These diversions to negatively impact the University’s development followed and in some cases accompanied direct political resistance, aimed at removing the PPP Government in 1963; those actions to shelve the UG’s growth and to dispose of the PPP from office in 1963 had a nexus. Keep in mind that UG commenced classes on October 2, 1963.
And while these dastardly oppositional acts could be misconstrued as having nothing to do with the proposed national University, the actions even latently were intended to rob the Government and a colonial people of any credibility and innovativeness associated with the founding of an institution of higher education; quite clearly, the principles of integrity and creativity in institution building certainly would enhance the stature of any Government; and further such improved eminence, indeed, would undermine any Opposition’s intent to overthrow an Administration.
And in this case, the Opposition PNC’s ‘X-13’ plan craved such intentions of ousting the Government; but UG as a reality saddened the PNC’s illegal efforts. So let’s present some actions relating to the nexus alluded to earlier.
A police raid on Congress Place, Headquarters of the PNC, in May 1963, found large quantities of weapons and a document outlining the ‘X-13’ terrorist plan; the plan clearly indicated that the PNC possessed a road map to violently remove the democratically-elected PPP Government. And those today who believe that there was nothing to the X-13 Plan, then let the media carry it, so the people may decide for themselves.
Later, the police developed a research document on the PNC as a terrorist organisation, but Governor Sir Ralph Grey refused to make it public; however, Janet Jagan was able to secure this document and made its contents available to the public in early 1964, almost a year after the police found the PNC’s ‘X-13’ plan.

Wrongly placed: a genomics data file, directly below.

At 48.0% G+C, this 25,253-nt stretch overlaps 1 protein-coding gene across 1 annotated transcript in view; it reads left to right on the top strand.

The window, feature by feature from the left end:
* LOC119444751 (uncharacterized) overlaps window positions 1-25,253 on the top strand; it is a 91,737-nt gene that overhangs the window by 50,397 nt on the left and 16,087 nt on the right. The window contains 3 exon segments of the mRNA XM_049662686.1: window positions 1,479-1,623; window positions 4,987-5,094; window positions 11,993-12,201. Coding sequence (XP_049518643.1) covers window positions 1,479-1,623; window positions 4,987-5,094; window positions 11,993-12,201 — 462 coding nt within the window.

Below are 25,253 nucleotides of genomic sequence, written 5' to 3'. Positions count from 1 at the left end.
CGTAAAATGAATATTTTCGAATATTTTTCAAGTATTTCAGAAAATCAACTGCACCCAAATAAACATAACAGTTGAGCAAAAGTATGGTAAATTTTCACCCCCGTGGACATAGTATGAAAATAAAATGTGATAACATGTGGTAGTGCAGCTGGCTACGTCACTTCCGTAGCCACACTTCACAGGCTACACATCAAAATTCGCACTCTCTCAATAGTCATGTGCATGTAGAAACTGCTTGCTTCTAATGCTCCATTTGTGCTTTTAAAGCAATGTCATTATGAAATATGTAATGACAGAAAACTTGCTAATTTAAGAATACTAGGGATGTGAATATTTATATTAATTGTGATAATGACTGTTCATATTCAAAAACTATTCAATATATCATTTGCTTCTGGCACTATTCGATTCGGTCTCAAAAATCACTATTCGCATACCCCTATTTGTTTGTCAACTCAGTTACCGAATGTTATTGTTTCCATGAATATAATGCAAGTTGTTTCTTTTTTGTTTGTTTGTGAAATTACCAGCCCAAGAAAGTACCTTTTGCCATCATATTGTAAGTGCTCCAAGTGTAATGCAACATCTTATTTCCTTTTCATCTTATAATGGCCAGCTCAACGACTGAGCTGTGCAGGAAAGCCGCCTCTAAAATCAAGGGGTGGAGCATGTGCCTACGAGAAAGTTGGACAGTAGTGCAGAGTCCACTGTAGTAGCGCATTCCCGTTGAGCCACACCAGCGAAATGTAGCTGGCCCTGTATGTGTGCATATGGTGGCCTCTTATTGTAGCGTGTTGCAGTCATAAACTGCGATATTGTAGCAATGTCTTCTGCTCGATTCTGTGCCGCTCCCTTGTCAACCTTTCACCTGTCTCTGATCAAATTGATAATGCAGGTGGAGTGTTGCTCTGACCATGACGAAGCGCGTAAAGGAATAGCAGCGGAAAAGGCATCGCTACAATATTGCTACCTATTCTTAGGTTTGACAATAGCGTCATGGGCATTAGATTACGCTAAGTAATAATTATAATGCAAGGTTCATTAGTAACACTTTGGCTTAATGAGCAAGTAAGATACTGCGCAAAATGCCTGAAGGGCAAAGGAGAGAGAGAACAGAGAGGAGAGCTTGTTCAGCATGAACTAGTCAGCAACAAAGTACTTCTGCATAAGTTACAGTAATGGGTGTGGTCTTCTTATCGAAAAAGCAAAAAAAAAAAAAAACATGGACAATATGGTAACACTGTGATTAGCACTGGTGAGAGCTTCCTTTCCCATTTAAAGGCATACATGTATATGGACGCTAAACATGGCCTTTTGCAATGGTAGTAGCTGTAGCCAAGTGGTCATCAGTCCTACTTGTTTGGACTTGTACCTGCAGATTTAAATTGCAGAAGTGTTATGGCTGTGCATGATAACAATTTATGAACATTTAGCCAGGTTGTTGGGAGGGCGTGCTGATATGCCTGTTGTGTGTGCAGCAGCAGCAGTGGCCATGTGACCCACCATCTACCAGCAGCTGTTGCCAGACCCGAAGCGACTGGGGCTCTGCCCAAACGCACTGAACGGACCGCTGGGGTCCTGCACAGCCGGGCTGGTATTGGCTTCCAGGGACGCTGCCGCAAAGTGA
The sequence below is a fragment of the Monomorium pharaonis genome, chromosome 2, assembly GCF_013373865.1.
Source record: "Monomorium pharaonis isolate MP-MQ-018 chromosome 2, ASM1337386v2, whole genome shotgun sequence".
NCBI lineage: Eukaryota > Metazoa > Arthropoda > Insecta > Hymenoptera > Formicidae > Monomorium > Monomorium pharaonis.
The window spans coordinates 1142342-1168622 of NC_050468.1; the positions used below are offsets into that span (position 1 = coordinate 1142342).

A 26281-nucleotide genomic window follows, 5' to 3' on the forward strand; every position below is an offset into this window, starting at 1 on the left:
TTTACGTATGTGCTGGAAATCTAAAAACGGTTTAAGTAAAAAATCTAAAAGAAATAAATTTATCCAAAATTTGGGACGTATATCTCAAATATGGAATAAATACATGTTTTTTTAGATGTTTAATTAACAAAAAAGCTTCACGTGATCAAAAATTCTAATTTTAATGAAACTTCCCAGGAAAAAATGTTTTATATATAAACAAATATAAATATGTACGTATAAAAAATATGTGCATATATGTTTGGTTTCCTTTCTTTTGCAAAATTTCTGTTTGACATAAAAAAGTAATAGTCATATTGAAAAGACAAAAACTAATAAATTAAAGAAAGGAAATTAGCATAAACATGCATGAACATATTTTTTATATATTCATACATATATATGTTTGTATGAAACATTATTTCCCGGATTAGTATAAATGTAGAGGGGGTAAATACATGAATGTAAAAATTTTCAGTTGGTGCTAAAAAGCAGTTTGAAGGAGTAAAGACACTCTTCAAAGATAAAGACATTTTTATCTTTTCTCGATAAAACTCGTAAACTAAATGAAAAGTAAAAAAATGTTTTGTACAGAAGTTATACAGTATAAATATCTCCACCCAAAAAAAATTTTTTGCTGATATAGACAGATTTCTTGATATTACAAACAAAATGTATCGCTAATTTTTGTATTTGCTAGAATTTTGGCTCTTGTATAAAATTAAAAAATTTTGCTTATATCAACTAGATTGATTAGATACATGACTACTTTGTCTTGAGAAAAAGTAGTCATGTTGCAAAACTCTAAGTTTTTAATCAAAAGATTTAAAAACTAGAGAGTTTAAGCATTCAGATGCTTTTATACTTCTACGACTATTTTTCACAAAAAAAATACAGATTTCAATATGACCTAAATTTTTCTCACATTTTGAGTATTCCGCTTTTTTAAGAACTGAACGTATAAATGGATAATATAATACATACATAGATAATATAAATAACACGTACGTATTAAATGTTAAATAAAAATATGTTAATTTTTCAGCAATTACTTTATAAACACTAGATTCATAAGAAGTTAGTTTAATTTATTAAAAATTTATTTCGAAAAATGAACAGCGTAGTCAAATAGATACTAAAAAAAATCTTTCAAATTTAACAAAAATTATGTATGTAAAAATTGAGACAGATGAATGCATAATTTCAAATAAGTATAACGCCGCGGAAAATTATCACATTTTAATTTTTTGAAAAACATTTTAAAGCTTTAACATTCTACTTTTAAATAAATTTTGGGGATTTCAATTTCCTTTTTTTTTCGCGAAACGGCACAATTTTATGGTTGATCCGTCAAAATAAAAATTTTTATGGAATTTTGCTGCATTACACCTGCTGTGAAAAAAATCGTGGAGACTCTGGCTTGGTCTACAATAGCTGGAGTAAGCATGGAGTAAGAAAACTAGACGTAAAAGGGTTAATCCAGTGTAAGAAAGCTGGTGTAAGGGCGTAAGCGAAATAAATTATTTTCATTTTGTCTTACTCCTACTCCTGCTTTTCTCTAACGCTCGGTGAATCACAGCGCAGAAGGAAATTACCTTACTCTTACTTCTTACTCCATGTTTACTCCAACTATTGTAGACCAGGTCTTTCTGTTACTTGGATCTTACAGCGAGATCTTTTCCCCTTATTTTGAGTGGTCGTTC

These early months in the evolution of UG saw serious developmental constraints produced by the 80 days’ general strike from April 18 through July 8, 1963, the declaration of a State of Emergency on May 9, rioting, bombing and arson, and racial attacks on person and property.
June 12, 1963 recorded the beating of PPP Minister of Education Vernon Nunes; then there was Premier Cheddi Jagan’s narrow escape from a similar fate when he left the Public Buildings with his two bodyguards and Superintendent Carl Austin; a mob stoned and surrounded Jagan’s car; Austin and the bodyguards then opened gunfire, at which time, the driver maneuvered a quick exit. Also, quite a few Government Ministries and buildings suffered bombings from June 11 through June 25, 1963.
During this same month of June 1963 in England, the London’s Public Record Office (June 30, 1963) carried a document showing a meeting between President John Kennedy and Prime Minister Harold Macmillan, where they both agreed to amend the Constitution of British Guiana to provide for a new electoral system — Proportional Representation (PR), in order to remove Dr. Cheddi .Jagan from office. Note that Burnham and D’Aguiar, four months later, proposed PR at the Independence Conference of October 22, 1963.
After the talks failed, Colonial Secretary Duncan Sandys then acquired political space to institute PR in British Guiana.
The country held its General Elections on December 7, 1964 and established the PNC/UF coalition Government. All these indecent goings-on during the PPP Administration in 1963 and 1964 did not block the establishment of UG.
The PNC-UF Coalition Government in 1964 exhibited enormous indifference to UG, and pursued severally the reintegration of UG with the University of the West Indies (UWI).
And a few years later, according to the then Vice Chancellor Dr. Dennis Irvine, the PNC Government, after ridding itself of the UF, established a committee, that included a well-known senior UG staff, to determining the course of action for effecting this reintegration, aimed at ending UG as a Jagan-created institution.
Dr. Irvine claimed that through his valid standpoints and a threat to resign, he convinced then Prime Minister Burnham to throw out this quest to bring an end to UG as a university institution.
And so UG became firmly established, notwithstanding all this nastiness. Clearly, Jagan was the founder of the University of Guyana. And all brochures of this University need to prominently acknowledge this fact.